Japan, US sign new space cooperation pact, exposes 'obvious anti-China color'
Published: Jan 15, 2023 07:13 PM
US Secretary of State Antony Blinken and Japanese Foreign Minister Yoshimasa Hayashi shake hands after signing the US-Japan Space Cooperation Framework Agreement at NASA headquarters January 13, 2023 in Washington, DC. Photo: VCG

US Secretary of State Antony Blinken and Japanese Foreign Minister Yoshimasa Hayashi shake hands after signing the US-Japan Space Cooperation Framework Agreement at NASA headquarters January 13, 2023 in Washington, DC. Photo: VCG

Representatives from the US and Japan gathered at the US' NASA headquarters in Washington local time on Friday and signed an agreement that "builds on a long history of collaboration in space exploration between two nations." 

However, the underlying anti-China color of the agreement is worryingly obvious, since it came just shortly after US Secretary of State Antony Blinken made remarks last week that the US and Japan agree China is their "greatest shared strategic challenge" and they confirmed that an attack in space would trigger a mutual defense provision in the US-Japan security treaty, Chinese observers warned. 

The signing of the space cooperation framework agreement is described by NASA as a highlight of Prime Minister Fumio Kishida's visit to Washington, his first since taking office in 2021.

The crucial background to Kishida's visit is the Japanese Cabinet's passing of three key defense documents in December 2022, which include a substantial increase in defense expenditure and the determination to possess "counterstrike" capability. This marks Japan's largest military reform since World War II, observers said.

Blinken and Japan's Minister for Foreign Affairs Yoshimasa Hayashi signed the agreement on behalf of the two countries.

"I expect this agreement to vigorously promote Japan-US space cooperation and expand areas of cooperation for the Japan-US alliance, which is stronger than ever before," Kishida said.

Known as the "Framework Agreement Between the Government of Japan and the Government of the United States of America for Cooperation in Space Exploration and Use of Outer Space, Including the Moon and Other Celestial Bodies, For Peaceful Purposes," this pact recognizes a mutual interest in peaceful exploration, NASA claimed in a press release. 

NASA said it and the Japanese government had finalized a previous agreement in November 2022 confirming Japan's contributions to the lunar Gateway orbiting outpost as part of a commitment to long-term lunar exploration cooperation with NASA under the Artemis program.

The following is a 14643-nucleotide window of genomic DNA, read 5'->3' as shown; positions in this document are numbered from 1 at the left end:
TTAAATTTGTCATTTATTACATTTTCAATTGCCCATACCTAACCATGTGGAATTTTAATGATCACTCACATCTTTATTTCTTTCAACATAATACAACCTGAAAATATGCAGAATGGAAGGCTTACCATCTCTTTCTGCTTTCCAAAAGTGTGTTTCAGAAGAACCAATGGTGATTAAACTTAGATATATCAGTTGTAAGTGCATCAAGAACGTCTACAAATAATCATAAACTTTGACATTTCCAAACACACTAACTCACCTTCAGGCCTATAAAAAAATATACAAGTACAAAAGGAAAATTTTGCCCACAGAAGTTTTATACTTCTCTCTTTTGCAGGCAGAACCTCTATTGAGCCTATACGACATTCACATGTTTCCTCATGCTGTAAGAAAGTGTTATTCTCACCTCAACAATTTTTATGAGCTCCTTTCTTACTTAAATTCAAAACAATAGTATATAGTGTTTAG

Japan was one of the earliest signatories of the US-proposed Artemis Accords, aiming to become the second country to land an astronaut on the moon as part of the project, which was widely criticized for its exclusiveness. Media has reported that the pact proposed building safety zones "surrounding future moon bases in a bid to prevent damage or interference from rival countries and companies." And only "like-minded space partners" were welcomed in signing in the US-led pact. 

Japan and the US will accelerate sending the first Japanese astronaut to the moon, Kyodo News said, and the move is "intended to rival China, which is considering building a lunar research base."

"Together, we have advanced the frontiers of human endeavor and scientific knowledge through our partnership - from the creation of the International Space Station to development of the lunar Gateway, a research outpost that will orbit the Moon and be used to prepare for future missions to Mars," the US state department said in a press release over the signing of the new US-Japan space cooperation agreement. 

The Wall Street Journal wrote on Wednesday that the US and Japan had announced initiatives to expand the alliance's security umbrella to safeguard Japanese satellites from attack, and the report cited US officials as saying that such an undertaking was previously only given to NATO allies. 

Blinken said that any attacks "to, from and within space" on Japanese satellites could prompt the invocation of Article V of the US-Japan Security Treaty, the WSJ wrote, while spelling out that political agenda behind is to "counter China." 

Song Zhongping, a space watcher and TV commentator, told the Global Times on Sunday warned that what lies behind Japan's increasing closeness with the US in the space domain is not only the ambition of becoming a space power with US technology assistance, but also the vicious goals of developing military forces of an offensive nature in space in the name of protecting space assets and gradually breaking through its Pacifist Constitution.

The US also needs help from Japan in technology as well as for the money. Experts noted that the Japan needs to understand that "the satellite protection the US offered demands real cash and such extra money would serve to ease the budget pressure the US is facing on its own in the rivalry against China and Russia."  

Japan should avoid becoming a US lackey in space, and it should abandon the idea of playing the role of a "sharp spear" in the alliance as the US has given strong support for, as it would go against the post-war promises and hurt the delicate trust of its Asian neighbors, creating chaos and turbulence in the Asia-Pacific region, analysts said.